Recall Your First Library Book?
During the past two and a half weeks I’ve read two books, Suite Francaise by Irene Nemirovsky and Shanghai Girls by Lisa See; and I watched the first episode of Ken Burns’ film series, The War.
Both books and the film series refer to events of World War II. I read these books because I just joined a local readers group that meets once a week at the local branch of our public library.
Suite Francaise taught me much about the French citizens’ reactions to German occupation, but the book’s author wrote the story in dispassionate tones. The reading group members’ comments regarding the book were far more interesting than the book itself.
Shanghai Girls bored hell out of me for the first fifty pages. Sounded like a chick book, a solid nominee for Oprah’s Book Club. Until, that is, the bombs began to fall. Japanese bombs and Chinese bombs. 1937. Chiang Kai-shek versus the Communists. The Monkey People and The Green Gang thugs. Body parts and curdled blood. Nightstools filled with shit and piss. The two Shanghai Girls are not “Beautiful Girls” any longer. Instead, they beat a path across the Chinese countryside, pushed inside a wheelbarrow, rather than drawn by a lower-class rickshaw puller. Raped, hunted and otherwise condemned to slavery of an Asian flavor.
All the way to Angel Island, off the coast near San Francisco, USA, labeled by the ignorant American masses as The Ellis Island of The West. Rather a prison than a point of entry, Alcatraz nearby and similar in fashion.
No longer a chick book. My lesson learned. I feel glad that I read long enough.
That evening I watched Episode One of Ken Burns’ The War. This story is not a record of one battle after another, not a general’s tale of strategies and counterattacks. Instead, this film allows the citizens of four American towns, spread across the nation and who lived through the war years, to offer their comments.
Much time is given to the stench of armed conflict on The Pacific Front. The Bataan Death March reminded me that the first book I signed out of my hometown local branch of the public library was titled We Were There At The Battle For Bataan.
Pink cinder-block building, around the corner from the police station and a red-brick City Hall that would make Thorton Wilder a happy man.
Young boy sitting on the carpeted floor. A bookcase three shelves high, non-fiction volumes on the bottom shelf. The boy’s a rejected mess inside himself, and so reading of different worlds revives the spirit his family tries to steal. He spies a series of books, all of whose titles begin with the words, We Were There. Why does he slip out the volume that speaks of a place with which he is unfamiliar? Who knows? Not I the old man version of this boy. Perhaps the dust jacket’s lurid painting finished in unreal, vivid colors attracts his glance. Better yet, maybe the depiction of two young and frightened children lures him. Or was his motivation involved with his father’s tales of World War II? He certainly did not understand that he, the son, was a child of that same war.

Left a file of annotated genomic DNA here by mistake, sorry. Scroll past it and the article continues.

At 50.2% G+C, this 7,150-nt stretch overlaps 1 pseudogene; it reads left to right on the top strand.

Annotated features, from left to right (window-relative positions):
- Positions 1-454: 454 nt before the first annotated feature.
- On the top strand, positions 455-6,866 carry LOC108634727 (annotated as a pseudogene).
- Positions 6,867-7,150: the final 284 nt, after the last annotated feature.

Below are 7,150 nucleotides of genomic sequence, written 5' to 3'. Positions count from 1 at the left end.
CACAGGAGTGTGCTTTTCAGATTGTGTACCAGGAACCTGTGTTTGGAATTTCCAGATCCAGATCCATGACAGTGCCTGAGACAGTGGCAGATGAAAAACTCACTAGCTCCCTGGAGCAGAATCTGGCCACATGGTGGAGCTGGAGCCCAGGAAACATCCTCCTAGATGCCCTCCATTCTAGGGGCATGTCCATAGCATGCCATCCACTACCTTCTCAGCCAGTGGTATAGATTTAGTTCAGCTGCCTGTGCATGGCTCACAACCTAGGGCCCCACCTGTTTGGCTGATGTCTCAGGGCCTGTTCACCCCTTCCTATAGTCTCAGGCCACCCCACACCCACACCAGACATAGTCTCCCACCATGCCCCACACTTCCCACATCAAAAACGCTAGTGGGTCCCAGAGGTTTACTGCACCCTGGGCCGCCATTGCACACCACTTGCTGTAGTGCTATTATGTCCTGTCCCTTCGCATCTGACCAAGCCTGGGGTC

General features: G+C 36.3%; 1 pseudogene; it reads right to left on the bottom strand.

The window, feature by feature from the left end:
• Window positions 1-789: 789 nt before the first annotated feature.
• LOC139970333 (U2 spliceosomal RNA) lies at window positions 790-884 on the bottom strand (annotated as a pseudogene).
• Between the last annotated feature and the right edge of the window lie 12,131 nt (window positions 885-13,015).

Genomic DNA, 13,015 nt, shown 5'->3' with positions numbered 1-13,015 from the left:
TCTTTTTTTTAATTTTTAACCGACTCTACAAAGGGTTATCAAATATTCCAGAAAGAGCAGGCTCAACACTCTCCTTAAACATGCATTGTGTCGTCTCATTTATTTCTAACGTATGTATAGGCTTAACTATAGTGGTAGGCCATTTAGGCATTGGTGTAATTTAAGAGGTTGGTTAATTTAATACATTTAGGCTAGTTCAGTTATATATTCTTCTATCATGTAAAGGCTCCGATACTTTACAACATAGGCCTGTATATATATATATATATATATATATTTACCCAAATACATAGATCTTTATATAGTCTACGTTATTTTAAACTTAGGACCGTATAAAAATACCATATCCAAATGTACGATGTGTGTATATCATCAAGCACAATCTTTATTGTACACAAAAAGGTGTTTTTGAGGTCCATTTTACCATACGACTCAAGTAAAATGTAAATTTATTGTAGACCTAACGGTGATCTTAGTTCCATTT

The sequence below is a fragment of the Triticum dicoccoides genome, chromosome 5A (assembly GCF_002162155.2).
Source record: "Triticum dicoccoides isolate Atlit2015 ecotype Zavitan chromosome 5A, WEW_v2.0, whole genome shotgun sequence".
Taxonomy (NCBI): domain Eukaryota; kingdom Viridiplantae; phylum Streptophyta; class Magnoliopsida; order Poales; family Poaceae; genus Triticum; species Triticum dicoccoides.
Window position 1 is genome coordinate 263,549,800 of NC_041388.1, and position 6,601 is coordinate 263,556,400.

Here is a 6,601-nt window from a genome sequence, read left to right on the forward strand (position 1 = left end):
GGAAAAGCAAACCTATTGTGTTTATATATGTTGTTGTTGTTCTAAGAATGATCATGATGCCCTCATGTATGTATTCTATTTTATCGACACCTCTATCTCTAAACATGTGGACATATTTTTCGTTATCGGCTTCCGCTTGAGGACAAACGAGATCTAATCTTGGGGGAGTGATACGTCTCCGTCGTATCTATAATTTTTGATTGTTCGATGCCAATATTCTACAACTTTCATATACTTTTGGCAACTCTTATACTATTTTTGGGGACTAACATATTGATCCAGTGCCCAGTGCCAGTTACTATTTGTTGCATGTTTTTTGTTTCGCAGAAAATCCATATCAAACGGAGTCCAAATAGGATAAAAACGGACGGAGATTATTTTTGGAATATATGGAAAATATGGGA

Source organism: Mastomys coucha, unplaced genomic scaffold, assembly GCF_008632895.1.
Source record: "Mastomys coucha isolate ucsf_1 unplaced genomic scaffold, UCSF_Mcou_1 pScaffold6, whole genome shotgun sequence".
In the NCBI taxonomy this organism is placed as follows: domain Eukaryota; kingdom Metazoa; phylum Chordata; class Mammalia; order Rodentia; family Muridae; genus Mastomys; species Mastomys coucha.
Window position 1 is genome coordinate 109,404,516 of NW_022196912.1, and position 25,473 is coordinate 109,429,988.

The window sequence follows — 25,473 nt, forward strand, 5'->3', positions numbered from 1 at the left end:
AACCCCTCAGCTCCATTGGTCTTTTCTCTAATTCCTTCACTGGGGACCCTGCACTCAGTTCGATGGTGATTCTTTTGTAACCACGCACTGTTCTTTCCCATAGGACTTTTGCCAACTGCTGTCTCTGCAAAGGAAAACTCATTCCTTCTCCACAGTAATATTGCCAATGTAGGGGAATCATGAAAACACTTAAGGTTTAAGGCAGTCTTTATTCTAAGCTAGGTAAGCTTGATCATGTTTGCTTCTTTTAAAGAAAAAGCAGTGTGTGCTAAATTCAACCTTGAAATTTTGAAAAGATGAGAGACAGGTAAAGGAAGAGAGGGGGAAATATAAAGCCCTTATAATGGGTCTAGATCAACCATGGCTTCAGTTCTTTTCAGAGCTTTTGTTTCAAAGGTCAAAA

Whatever the reasons for piqued interest, the boy begins to read. Along the way, he pulls the book up close toward his nose and breathes in deep the scents of ink and paper; and forevermore he is a reader. Later on, although not much later, he will become a writer, as well.
There followed other books, of course. Biographies of Eli Whitney, Master Craftsman, so-called inventor of the cotton gin, a story the old man discovers was not true. The story he read of Thomas Edison, another fable that failed to mention Mr. Edison’s political associations, thank the Good Lord in whom the young boy and the old man never believed. Just give the both of them stories as gifts.
So I, the old man version of the boy, yesterday searched for, found and purchased a first-edition copy of that once treasured volume, We Were There At The Battle For Bataan; and I can hardly wait to read that same volume now more than half a century later.
Can you, reader, recall the first book you signed out of your local branch of the public library? If so, please write to me to mention both the title and the scenery that surrounds your story. I’m interested to hear from you.